22 October 2011

Between the Wars textile symposium - Part 3

Swatch books, American Textile History Museum.

On October 15, 2011, I was privileged to attend a day-long symposium, formally titled Fabric, Fashions and Quilts: From the Armistice to Pearl Harbor. That is a rather unwieldy header, so I'm using a short title, Between the Wars, from one of the presentations, for my blog posts. The symposium was co-sponsored by the New England Quilt Museum and the American Textile History Museum. Our activities alternated between the NEQM and ATHM facilities. We made quite a sight - dozens of women shuttling between the buildings on a bright yellow school bus.

Material culture expert Madelyn Shaw began the day with an illustrated gallop through the cultural history of the period 1918 to the outbreak of World War II, driven by her tongue-in-cheek "unified-field theory of textiles." It's a humorous spoof of quantum physics, but is grounded in the serious reality that almost every political and cultural movement is in some way tied to the production and consumption of textiles.

For example, before the invention of synthetic fibers, silk was a major Asian export, with Japan controlling about 80% of the world's silk production. Silk was widely used in apparel, particularly stockings, but also in parachutes, and had many other applications. With the development of rayon, silk exports fell precipitously. Japan's trade shortfall made it more difficult to buy imported iron, coal and oil, desperately needed for industry. The economic problems caused by the trade imbalance gave the militarists, the pro-expansion faction of the power elite, an opportunity to influence the civilian government, setting the stage for the invasion of resource-rich neighbor states.

After Ms. Shaw's presentation the seventy or so participants split into three groups, and rotated through three concurrent sessions. One of the sessions took us, on our big yellow school bus, to the American Textile History Museum, for a behind the scenes look at a very special collection, introduced by Diane Fagan Affleck, retired Director of Interpretation for the museum. What the Rosetta Stone is to linguists, fabric swatch books are to textile historians, I imagine. A swatch book is a ledger, usually dated, with fabric samples tipped in (glued down.) Swatch books which fortuitously escaped the landfill provide definitive dating for fabrics, and, when properly stored - dark and dry - a record of the original colorways.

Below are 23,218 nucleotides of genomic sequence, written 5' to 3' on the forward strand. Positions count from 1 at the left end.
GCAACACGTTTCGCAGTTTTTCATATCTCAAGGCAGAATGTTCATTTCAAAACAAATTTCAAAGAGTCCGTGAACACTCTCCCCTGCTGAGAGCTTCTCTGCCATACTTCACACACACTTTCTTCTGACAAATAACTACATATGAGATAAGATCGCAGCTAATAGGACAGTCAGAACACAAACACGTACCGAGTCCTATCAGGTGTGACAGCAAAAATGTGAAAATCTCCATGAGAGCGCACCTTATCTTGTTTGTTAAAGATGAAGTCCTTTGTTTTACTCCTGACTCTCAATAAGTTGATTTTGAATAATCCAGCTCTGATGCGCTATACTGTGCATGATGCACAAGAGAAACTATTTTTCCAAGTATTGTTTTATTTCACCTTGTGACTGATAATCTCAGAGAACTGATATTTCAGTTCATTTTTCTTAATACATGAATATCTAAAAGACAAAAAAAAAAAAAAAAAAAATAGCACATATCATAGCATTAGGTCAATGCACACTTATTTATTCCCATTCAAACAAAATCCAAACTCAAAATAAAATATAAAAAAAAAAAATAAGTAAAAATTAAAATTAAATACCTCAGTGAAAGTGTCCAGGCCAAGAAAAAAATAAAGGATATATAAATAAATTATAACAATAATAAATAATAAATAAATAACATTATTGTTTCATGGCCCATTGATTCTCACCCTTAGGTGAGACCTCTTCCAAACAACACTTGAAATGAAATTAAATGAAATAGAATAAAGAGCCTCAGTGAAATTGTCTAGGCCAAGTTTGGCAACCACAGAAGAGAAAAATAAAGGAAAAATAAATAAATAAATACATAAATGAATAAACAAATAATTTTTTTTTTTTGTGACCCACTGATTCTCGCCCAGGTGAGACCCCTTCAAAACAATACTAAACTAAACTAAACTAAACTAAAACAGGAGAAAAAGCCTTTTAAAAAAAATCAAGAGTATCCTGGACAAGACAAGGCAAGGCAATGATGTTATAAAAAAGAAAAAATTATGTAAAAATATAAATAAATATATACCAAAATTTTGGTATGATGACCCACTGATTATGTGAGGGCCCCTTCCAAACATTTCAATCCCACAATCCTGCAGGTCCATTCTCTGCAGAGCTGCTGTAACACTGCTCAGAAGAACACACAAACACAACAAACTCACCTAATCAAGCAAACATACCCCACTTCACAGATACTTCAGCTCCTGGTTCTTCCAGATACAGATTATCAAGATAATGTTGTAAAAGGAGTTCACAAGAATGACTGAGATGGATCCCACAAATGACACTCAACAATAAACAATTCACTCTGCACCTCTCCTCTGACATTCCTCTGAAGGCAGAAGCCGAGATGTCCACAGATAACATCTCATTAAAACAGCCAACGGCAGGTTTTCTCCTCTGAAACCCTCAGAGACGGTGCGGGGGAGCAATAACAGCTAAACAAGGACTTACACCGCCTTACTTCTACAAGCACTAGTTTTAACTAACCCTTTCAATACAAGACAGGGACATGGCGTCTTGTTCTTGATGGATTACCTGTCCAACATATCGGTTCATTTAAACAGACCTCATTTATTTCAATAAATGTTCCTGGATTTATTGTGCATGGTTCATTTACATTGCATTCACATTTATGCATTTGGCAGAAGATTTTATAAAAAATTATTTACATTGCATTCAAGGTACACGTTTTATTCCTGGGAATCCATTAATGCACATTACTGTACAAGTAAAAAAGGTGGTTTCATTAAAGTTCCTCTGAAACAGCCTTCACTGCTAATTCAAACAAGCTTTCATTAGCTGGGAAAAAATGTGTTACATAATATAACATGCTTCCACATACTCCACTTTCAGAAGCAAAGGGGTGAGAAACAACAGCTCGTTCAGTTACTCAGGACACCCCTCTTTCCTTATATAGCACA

Swatchbook page.

The museum laid out many swatchbooks for us, as well as manufacturing marketing materials featuring fabrics samples and contemporary fashions. As this material is normally not on display, it was exciting to see so many authentic fabrics from the 1920's and 1930's.

Left, swatchbook page.
Right, participant leafs through a swatchbook.
Right, below, apparel marketing materials.

Like many quilters, I've read about period fabrics, and absorbed the conventional wisdom regarding the design and color palette of fabrics printed during the economic downturn. Supposedly, inks and dyes were diluted to stretch the supply, resulting in a pastel palette. In addition, fabrics featured a lot of white, unprinted space, to further reduce usage of pigments. Fabrics printed in one color were popular, as this eliminated the need for registration, or the correct alignment of multiple colors in a pattern. Poorly printed fabric could not have been sold as first-quality goods, so the manufacturers would lose money if a complicated print was imperfect.

Swatchbook, conversational print.

A quick look at these swatchbooks revealed, however, that the situation was a bit more complicated, and only a granular study closely comparing dated swatches from the period would allow truly accurate characterization of the fabrics. I did see plenty of pastels, as expected, but also bright, intense colors, as well as fabrics with very little ground, or white space.


A few of the swatchbooks still show the
effects of
water damage from a
museum fire a while back.

I want this print in every colorway. Someone reproduce it, please.

Apparel manufacturer's marketing materials -
with swatches.

Another session at the museum was a lecture on modernist textiles given by Giles Kotcher, an independent dealer and author. He also brought some textiles for show and tell, including silks by Mallinson and Cheney and a piece of "The Gossips" fabric by Virginia Lee Burton of the Folly Cove art group. His lecture, which included material outside of the symposium's focus, covered a lot of ground in a limited time, so I'm glad Mr. Kotcher distributed lecture notes.

For me, the more hand-outs the better, and participants also received an extensive bibliography of era-specific titles, as well as surveys of fashion and costume which include discussion of the 1918-1941 era.

I enjoyed this jam-packed symposium and hope both museums will collaborate again on a day of learning and fun.

Detail, a 1930's quilt, from the collection of
NEQM Director
Connie Collum Barlow.